By Sen. Kevin O’Toole, (R-40),Cedar Grove
Recently, I participated as a member of the state Senate Budget and Appropriations Committee in a hearing about recent problems at some Motor Vehicle Commission (MVC) offices in our area. Specifically, these problems include long wait times and customers being turned away for service due to computer problems.
This public hearing proved itself to be nothing more than naked political theater by the Democratic members of the committee and a brazen election year stunt. The problems with MVC service are almost entirely caused by an outdated computer system that is 30 years old.
The technology was placed in service back when driver’s licenses were little more than laminated pieces of paper, not the secure documents that we rely on today to prevent identity theft, crime and terrorism.
Since the beginning of the Christie Administration, the MVC has made great strides in serving its customers and it has placed a greater emphasis on moving critical technology projects forward to better position the commission for the future. We have finally restarted much needed upgrades that were put on hold during the Codey and Corzine administrations.
Year after year during budget hearings, those of us who serve on the Budget Committees were told about major MVC technology investments, such as the Motor Vehicle Automated Transaction System (MATRX) and the Enhanced Digital Driver License (EDDL) that were planned to improve customer service and make the MVC computers more reliable.
The pending introduction of an extended license, along with plans to implement online license renewals by 2009, was to be a positive change for New Jersey drivers. Those changes would make renewing easier and reduce customer volume spikes and long lines at MVC offices.
In reality, projections about the effects of the 6-year license were off, implementation of the new digital driver license was greatly delayed and customer volume spikes and long lines exist to this day.
Had the EDDL project moved forward within the planned timeframe under previous administrations, a contract would have been awarded in August 2008. Under this timeline, online renewals would have been in place by late 2009 and the delays caused by the outdated, unreliable technology would not continue to occur.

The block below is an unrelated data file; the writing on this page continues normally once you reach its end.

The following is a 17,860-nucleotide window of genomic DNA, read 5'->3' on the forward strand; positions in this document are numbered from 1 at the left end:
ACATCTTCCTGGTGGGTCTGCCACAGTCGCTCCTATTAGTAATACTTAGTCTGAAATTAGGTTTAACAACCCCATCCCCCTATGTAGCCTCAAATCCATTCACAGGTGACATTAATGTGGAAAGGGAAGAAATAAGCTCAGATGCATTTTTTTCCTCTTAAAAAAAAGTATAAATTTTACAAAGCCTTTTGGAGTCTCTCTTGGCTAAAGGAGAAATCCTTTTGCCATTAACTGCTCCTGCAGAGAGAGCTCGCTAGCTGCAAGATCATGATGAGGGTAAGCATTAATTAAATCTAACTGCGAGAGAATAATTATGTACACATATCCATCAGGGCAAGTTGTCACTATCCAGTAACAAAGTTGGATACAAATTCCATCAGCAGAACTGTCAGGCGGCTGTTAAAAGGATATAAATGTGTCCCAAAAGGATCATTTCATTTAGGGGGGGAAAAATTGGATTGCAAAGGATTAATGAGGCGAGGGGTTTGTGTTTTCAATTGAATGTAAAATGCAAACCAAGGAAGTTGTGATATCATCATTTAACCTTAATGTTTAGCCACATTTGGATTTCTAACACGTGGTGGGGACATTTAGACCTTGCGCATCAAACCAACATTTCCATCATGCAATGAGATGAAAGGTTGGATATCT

While previous governors never made improving customer service at the MVC a priority, the Christie Administration has been extremely proactive in addressing short-term MVC needs until long-term technology improvements are finished.
MVC office hours have been increased 20 percent to 54.5 hours per week, more than ever before, including the restoration of service on Mondays.
Additional staff is being added at high volume MVC offices to speed up transactions, and additional cameras needed to issue drivers licenses are being installed as well. And, to ensure that customers are not left waiting in line exposed to the elements, MVC office space is being rearranged to shelter more customers comfortably indoors while waiting to be served.
These changes will yield near immediate results in improving the customer experience at MVC offices, and are the best options available to remedy a bad situation left by previous governors and Motor Vehicle Commissioners in the short term. But they are just that – short-term solutions.
The key to modernizing the MVC and solving its problems in the long term lies in updated technology. Gov. Christie is fixing the problems left by other governors who failed to bring the MVC’s computer technology up to modern standards.
The dramatic change at the MVC is not just about this administration’s push to introduce new technology, but also a number of other positive steps designed to better serve its customers. From instituting the greatest number of agency service hours in motor vehicle history and the opening of state-of-the-art facilities on state-owned land to installing more camera equipment and increasing staffing levels at our state’s busiest agencies, the MVC, under Gov. Christie’s leadership, is doing what’s necessary to fulfill the needs of New Jersey drivers.
After all of the upgrades are completed and more services are online, the wait times at the MVC will drop significantly. In fact, most drivers will only have to visit the MVC every eight years, a welcome change from the current situation.
I would have hoped that my colleagues in the Legislature who have noted concerns about the MVC would have shown greater interest over the last several years when essential technology projects were languishing during previous administrations. Updating the technological capabilities of the MVC is of critical importance and should not be used for political gain. We should not forget as we near the 10th anniversary of the 9/11 terrorist attacks that some of the hijackers used New Jersey driver’s licenses to board those aircraft.
Efforts like these to make driver’s licenses more secure and the MVC more efficient will go a long way towards making drivers happier and New Jersey safer.